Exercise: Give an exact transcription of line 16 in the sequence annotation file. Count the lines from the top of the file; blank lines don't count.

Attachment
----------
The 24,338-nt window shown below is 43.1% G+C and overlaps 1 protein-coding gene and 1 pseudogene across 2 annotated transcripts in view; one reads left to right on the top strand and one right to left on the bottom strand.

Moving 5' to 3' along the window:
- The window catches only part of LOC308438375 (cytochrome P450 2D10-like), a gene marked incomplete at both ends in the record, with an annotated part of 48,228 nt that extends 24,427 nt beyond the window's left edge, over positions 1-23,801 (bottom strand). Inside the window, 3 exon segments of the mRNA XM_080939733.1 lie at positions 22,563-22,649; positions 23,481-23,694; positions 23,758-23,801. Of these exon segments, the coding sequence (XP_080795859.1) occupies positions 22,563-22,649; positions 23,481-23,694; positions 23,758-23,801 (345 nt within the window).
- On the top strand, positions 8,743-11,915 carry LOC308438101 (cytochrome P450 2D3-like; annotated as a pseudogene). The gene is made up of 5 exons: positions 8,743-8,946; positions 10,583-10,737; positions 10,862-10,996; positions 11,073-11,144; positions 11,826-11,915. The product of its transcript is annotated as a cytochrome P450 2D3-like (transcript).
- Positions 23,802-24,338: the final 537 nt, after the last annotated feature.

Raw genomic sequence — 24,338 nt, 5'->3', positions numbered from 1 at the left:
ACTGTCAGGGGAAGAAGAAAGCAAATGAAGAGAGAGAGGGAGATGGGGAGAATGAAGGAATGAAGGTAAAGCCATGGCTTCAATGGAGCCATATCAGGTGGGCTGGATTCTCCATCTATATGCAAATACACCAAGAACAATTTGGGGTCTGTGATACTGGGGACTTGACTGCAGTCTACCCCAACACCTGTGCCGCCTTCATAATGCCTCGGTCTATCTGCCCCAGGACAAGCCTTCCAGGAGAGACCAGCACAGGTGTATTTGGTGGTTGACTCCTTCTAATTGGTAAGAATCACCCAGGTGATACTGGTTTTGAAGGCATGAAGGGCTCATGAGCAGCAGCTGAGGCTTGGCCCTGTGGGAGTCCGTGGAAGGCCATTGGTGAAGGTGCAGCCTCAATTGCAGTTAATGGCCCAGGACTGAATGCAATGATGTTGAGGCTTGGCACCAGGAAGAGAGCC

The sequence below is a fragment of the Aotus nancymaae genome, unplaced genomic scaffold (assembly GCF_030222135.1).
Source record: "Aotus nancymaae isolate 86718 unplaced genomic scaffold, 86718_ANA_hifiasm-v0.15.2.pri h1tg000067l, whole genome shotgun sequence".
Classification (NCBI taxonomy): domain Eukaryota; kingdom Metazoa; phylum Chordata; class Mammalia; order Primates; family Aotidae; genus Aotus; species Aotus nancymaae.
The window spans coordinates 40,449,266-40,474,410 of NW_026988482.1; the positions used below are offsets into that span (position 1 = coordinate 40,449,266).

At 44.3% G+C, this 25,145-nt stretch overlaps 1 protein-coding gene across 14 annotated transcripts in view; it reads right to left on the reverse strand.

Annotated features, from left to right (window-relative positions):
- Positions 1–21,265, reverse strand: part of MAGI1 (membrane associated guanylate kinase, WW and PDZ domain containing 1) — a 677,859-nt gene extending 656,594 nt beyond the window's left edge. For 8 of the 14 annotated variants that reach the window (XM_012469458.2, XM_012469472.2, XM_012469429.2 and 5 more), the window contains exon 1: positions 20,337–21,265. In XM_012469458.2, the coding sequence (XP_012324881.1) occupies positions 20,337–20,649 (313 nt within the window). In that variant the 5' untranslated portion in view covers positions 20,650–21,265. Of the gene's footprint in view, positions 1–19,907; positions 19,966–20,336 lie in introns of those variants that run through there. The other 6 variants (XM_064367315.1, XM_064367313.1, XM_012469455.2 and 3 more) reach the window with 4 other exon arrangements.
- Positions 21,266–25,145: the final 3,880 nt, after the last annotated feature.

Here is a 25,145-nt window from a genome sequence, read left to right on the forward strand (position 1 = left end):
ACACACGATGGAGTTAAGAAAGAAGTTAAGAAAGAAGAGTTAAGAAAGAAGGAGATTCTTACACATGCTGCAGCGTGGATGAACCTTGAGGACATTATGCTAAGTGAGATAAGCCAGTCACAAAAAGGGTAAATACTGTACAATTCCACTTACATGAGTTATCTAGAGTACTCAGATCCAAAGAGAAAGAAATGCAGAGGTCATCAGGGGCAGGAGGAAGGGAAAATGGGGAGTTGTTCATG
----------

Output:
Here is a 25,145-nt window from a genome sequence, read left to right on the forward strand (position 1 = left end):